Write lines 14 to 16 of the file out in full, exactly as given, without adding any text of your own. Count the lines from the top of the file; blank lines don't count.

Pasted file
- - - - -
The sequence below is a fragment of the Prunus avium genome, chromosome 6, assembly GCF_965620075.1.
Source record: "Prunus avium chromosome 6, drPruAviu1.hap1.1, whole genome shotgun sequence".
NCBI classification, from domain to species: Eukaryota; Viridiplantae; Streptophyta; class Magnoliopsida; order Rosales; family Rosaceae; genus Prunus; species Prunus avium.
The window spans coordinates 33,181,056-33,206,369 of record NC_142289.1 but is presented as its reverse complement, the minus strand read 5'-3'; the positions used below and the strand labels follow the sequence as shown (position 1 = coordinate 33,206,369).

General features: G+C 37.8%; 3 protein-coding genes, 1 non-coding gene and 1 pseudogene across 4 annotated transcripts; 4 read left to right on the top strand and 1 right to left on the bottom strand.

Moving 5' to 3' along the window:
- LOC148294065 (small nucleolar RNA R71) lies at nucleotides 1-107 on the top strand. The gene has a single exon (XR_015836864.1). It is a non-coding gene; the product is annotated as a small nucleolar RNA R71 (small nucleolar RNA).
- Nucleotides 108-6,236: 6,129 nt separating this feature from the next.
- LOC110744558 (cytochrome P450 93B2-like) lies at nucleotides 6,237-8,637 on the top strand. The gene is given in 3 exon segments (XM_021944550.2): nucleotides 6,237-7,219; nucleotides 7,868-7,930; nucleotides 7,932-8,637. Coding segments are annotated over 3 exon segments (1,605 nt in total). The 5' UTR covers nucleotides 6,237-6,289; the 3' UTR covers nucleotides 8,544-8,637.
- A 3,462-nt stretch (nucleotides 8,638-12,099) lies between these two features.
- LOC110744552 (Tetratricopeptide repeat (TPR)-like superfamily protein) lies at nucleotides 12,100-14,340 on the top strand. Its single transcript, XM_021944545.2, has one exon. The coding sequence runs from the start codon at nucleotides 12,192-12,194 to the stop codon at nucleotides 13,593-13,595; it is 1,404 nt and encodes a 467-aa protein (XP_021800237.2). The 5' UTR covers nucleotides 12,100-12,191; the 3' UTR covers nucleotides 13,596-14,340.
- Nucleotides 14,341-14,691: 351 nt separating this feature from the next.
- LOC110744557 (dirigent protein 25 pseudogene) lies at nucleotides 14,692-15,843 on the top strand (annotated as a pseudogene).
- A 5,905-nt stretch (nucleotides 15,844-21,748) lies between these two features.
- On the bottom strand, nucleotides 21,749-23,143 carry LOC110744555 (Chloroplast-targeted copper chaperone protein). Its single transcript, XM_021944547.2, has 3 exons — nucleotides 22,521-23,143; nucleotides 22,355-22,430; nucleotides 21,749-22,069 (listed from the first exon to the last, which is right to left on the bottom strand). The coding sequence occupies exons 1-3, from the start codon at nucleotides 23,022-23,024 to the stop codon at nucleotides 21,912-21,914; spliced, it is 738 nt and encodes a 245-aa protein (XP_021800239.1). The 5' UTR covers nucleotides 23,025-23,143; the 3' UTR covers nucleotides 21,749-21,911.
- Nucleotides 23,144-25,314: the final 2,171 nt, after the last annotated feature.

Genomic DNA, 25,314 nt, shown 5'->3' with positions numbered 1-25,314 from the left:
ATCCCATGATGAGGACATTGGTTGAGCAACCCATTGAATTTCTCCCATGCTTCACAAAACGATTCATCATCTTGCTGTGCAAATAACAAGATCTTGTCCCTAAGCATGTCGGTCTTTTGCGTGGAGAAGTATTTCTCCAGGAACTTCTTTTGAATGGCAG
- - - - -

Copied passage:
- A 5,905-nt stretch (nucleotides 15,844-21,748) lies between these two features.
- On the bottom strand, nucleotides 21,749-23,143 carry LOC110744555 (Chloroplast-targeted copper chaperone protein). Its single transcript, XM_021944547.2, has 3 exons — nucleotides 22,521-23,143; nucleotides 22,355-22,430; nucleotides 21,749-22,069 (listed from the first exon to the last, which is right to left on the bottom strand). The coding sequence occupies exons 1-3, from the start codon at nucleotides 23,022-23,024 to the stop codon at nucleotides 21,912-21,914; spliced, it is 738 nt and encodes a 245-aa protein (XP_021800239.1). The 5' UTR covers nucleotides 23,025-23,143; the 3' UTR covers nucleotides 21,749-21,911.
- Nucleotides 23,144-25,314: the final 2,171 nt, after the last annotated feature.